Speeches & Floor Statements
Posted on May 16, 2012
Former Federal Reserve Chairman Alan Greenspan recently said the worst mistake President Obama made was not embracing his own Fiscal Commission’s recommendations to reduce our debt by $4 trillion over the next 10 years.
Today, our national debt is more than $15.6 trillion, which is nearly $1.9 trillion higher than it was when the Fiscal Commission released its recommendations and $6.4 trillion higher than when President Obama was sworn in. In January 2013, the first thing the next president will have to do is to ask Congress to increase the debt ceiling. The fundamental problem is that Washington does not know how to balance its checkbook.
The president has proposed a budget that raises taxes by $1.9 trillion over the next 10 years and still spends more than it takes in every year, instead of endorsing the Fiscal Commission’s recommendations – or any other plan to address our nation’s fiscal crisis. According to the Congressional Budget Office, under the President’s budget, interest on our debt will triple over the next 10 years, and by 2022 we’ll be spending more in interest than we spend on national defense.
This is an irresponsible proposal, and instead of playing politics we should be working together on a plan to address the debt, which is the most urgent problem facing our country and, according to the Chairman of the Joint Chiefs, the biggest threat to our national security. The Simpson-Bowles Fiscal Commission plan, the Domenici-Rivlin plan, and the Gang of Six proposal all offer bi-partisan blueprints for how to address it. Each of these proposals would reform the tax code and restructure entitlement spending—the main source of our dangerous federal debt—and do those reforms so that seniors can count on Medicare and Social Security and taxpayers can afford them.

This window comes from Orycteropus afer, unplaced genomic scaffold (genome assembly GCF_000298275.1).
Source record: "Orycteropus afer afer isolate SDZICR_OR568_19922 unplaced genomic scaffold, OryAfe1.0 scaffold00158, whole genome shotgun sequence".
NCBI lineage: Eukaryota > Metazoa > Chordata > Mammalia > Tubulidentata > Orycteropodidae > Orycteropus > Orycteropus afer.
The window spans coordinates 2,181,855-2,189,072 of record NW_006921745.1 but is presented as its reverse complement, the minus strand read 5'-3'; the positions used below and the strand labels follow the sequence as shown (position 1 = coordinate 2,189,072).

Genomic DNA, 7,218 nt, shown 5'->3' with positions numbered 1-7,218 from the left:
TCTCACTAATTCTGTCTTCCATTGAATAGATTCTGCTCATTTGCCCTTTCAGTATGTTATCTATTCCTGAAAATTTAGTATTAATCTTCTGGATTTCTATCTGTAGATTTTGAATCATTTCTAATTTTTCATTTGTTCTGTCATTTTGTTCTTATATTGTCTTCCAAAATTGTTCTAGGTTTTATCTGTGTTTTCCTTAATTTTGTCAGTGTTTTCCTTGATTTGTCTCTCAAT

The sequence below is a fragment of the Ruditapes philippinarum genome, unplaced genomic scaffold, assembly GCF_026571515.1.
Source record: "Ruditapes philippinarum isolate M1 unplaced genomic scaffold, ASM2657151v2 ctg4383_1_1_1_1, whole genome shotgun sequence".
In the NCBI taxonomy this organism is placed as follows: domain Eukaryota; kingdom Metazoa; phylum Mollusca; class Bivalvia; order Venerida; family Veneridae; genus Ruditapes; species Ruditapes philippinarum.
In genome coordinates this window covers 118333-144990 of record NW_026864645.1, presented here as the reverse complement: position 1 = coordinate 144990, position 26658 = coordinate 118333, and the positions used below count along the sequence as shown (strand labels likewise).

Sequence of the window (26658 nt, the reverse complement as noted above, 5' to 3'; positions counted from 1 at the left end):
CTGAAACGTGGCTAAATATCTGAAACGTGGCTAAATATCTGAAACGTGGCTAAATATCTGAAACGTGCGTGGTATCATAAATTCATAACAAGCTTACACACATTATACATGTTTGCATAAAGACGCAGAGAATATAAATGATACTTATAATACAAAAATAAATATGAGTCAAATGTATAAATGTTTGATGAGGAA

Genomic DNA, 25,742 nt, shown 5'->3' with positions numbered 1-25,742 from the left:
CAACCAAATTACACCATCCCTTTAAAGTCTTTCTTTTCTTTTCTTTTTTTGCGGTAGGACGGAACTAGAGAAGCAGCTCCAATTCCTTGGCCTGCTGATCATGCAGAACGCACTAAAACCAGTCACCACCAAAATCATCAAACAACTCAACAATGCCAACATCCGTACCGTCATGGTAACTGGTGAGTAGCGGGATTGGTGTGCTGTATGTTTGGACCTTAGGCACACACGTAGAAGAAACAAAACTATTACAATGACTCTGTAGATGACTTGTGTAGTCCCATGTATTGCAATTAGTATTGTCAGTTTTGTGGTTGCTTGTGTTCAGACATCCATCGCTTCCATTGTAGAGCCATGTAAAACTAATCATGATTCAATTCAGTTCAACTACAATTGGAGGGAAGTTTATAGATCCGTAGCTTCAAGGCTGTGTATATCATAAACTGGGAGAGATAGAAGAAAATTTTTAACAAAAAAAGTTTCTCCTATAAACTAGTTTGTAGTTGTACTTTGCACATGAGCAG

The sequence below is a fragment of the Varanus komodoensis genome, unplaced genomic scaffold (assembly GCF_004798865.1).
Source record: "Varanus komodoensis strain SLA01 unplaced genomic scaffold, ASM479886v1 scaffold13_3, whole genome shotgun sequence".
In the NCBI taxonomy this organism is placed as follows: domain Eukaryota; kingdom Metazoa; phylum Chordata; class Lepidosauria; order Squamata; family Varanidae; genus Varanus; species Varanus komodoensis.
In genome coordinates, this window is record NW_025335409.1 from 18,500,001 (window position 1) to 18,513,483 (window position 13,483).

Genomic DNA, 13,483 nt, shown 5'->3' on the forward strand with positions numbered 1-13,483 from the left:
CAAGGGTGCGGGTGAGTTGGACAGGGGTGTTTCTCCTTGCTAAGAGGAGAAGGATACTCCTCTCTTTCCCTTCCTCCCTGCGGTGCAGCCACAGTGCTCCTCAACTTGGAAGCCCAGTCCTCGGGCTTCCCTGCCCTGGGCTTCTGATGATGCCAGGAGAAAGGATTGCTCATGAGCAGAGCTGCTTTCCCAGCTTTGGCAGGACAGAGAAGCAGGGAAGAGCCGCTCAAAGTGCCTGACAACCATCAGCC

Mandatory entitlement spending, which is 58 percent of the federal budget, is growing at nearly three times inflation and bankrupting our country. Discretionary spending, which funds our national defense, our highways, our national parks and national laboratories, is only 36 percent of the federal budget and is growing at the rate of inflation. Focusing our budget cutting on discretionary spending is just a way for Congress—to use the president’s words—to kick the can down the road. The real work is in reducing the growth of mandatory spending.
Although the Senate is not debating its own budget resolution, going 1,113 days without passing a budget, we are debating several proposals. I do support the House-passed budget because it is a serious proposal to cut out of control spending and help solve our fiscal crisis. I will also support the proposal offered by Senator Toomey, even though it sets non-defense discretionary spending at 2006 levels, which I believe are too low, it reforms mandatory entitlement spending, closes tax loopholes, lowers tax rates, and saves Medicare for future generations. Senator Toomey and I have discussed the possibility of allowing states to have the option of choosing per-capita caps on their average Medicaid expenditures per beneficiary as an alternative to a traditional block grant, and I am encouraged by these discussions.
Last August I supported the Budget Control Act because it was an opportunity to take an important step in the right direction. The House-passed budget and the budget proposed by Senator Toomey are opportunities to take the next step, and I look forward to working with them to adopt a responsible budget that grows the economy and reduces our debt.